Twenty years from now if someone asked you what it was like to live during The Great Pandemic of 2020, what will you tell them? The lockdown is over and I don’t have the words right now. Please call again later, thank you.
“What the wise do in the beginning, fools do in the end.” Warren Buffett
Guessing by the news last week, Whatcom County will be asked to shelter in place another month. I didn’t think we had it that bad. Of the 1055 deaths in our state, Whatcom has experienced only 36. Today the total death count for the US is 99,624 according to google search CORVID-19 alert page. In March, I heard the scientist estimating the deaths nationwide could reach 250,000. That’s not too many, right? Please let me out! …I must be in the negotiating stages of grief now.
It’s 8:10 in the morning here. A neighbor is having problems with their smoke alarm. Each of our apartments has two. I believe both were going off at one point. I’ve had a morning like that. Poor neighbor. These alarms are set off by smoke not heat, typically triggered by cooking. What I learned is to quickly grab a bathroom towel and rotate it like a helicopter blade under the smoke detector, turn on ALL the fans, open ALL the windows, even the door if you have to. It’s the quickest way. Whoever they are, they’ve been at it for 20 minutes now. Sounds like they don’t know the towel trick.
In the back of my mind, I realize it could really be a fire. Oil in the pan, a candle on a blanket, electrical… how fast would this building burn? Let’s see 23 units, built in 1976, so its 44 years old. Does that mean it will burn faster or slower? What would I grab?
Last winter I thought about grabbing everything I own and leaving America. I was (and still am) so discouraged by our country’s leaders I wanted to become an expat and relocate to Mexico, Spain, Cuba, even South Korea, anywhere but the United States. Alarms in the distance warning us of trouble. Complacency argues the trouble is “over there”, it hasn’t reached my door stoop yet, I’m fine, I’m safe. Apathy says what are the chances it’s a real fire? Who cares? Everythings fine. Laziness tells me pour yourself another cup of coffee, get back into bed and turn on Netflix.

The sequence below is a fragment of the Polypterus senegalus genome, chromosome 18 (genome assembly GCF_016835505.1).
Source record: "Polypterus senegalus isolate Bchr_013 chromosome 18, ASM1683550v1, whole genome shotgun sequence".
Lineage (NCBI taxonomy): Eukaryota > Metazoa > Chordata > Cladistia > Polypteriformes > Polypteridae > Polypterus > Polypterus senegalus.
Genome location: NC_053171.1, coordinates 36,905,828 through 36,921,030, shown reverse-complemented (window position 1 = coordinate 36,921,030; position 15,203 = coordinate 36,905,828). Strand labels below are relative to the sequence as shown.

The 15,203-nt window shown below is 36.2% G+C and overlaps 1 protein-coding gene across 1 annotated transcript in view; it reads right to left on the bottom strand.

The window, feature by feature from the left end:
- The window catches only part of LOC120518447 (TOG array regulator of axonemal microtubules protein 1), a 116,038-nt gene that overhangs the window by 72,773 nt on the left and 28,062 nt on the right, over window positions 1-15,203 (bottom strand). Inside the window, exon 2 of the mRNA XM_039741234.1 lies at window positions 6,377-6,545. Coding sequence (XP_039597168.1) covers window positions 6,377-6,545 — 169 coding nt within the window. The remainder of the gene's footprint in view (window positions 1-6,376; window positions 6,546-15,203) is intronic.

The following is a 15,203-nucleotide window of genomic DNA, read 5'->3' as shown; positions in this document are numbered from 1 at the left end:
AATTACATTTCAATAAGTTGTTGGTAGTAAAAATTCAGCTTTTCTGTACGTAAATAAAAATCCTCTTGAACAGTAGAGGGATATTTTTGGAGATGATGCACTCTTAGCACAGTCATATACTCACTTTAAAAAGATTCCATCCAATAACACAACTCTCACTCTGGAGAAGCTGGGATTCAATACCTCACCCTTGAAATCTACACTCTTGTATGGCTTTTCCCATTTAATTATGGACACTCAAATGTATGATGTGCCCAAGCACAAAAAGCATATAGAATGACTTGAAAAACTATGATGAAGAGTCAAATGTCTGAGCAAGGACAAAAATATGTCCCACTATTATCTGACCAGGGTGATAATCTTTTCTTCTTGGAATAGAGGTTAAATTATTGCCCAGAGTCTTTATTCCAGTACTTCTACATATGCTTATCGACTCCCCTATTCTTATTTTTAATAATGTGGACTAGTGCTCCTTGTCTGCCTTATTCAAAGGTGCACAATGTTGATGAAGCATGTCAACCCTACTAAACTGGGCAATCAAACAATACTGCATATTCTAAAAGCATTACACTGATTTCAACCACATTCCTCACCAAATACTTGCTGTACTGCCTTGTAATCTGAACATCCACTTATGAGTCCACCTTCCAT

Logic (not to be confused with Loki) tells me, it is not a fire. Not anymore. Listen. The beeping is reduced to one alarm, and it corresponds with the low rumble of a large diesel truck, possibly 2 blocks over working on the road. A new breezeway trail is being constructed through a field of blackberries. The fire alarms I heard over a half-hour ago have morphed into a backhoe going forward and backward clearing the sticky stubbornness. A symphony of sound composed by the neighborhood this morning! A lesson embedded of course, as all lessons are if we listen close enough. The lesson I hear is to be ready for an emergency, be thankful, for what you have could be gone in less than 30 minutes, but primarily–when the tone changes the source has too.
I want to share this poem from my book “Fallen” 2017.
by Shannon Laws
I cannot sleep
next to you
The porch light
on the other side
of the curtains
tricks me awake
You look frozen on a canvas,
painted in oils by a master,
shadows lightly brush your shape
I study the back of your head
your ear lobe
a quiet beating vein
the hairline along the neck
There’s a frame of freckles
below the shoulder blade
They look like Orion poised
with bow, arrow aimed upward
I am not your Merope taken by blind force
I am Andromeda, wrists wrapped in iron
ready for monsters to decide loves fate
Gods visit the sheets of women
a vacation from eternity
Taste the finite in the kiss,
wipe their mouths with times mist
I will lose you as I lost others
Tonight your constellation glows in porch light,
while I dream of everything I cannot have
Shower Thoughts: What if Earth is like one of those uncontacted tribes in South America, like the whole Galaxy knows we’re here but they’ve agreed not to contact us until we figure it out for ourselves.
For the data geeks:
Are you experiencing Lockdown Fatigue? I am. Somehow I am exhausted. Everyday living is so much heavier. There was stress in my life prior to the pandemic, but now, EVERYONE around me is also stressed. Can two negatives create a positive? Sure. I’m trying to keep to a schedule for sleep, work and get outside, trying to write, and reach out to a friend once a day. Trying. It doesn’t always happen, but I think about doing it. That counts for something, right?
*looking left and right* …So, want to hear something super secretive? Some secret folks are meeting in secret places and are having secret social parties. It is not unlike the Speakeasys of prohibition; underground bars that served liquor after it was outlawed. Prohibition in the United States was a nationwide constitutional ban on the production, importation, transportation, and sale of alcoholic beverages from 1920 to 1933. For every action, there is an equal reaction. Yesterday a social post went out from Washington State Department of Health-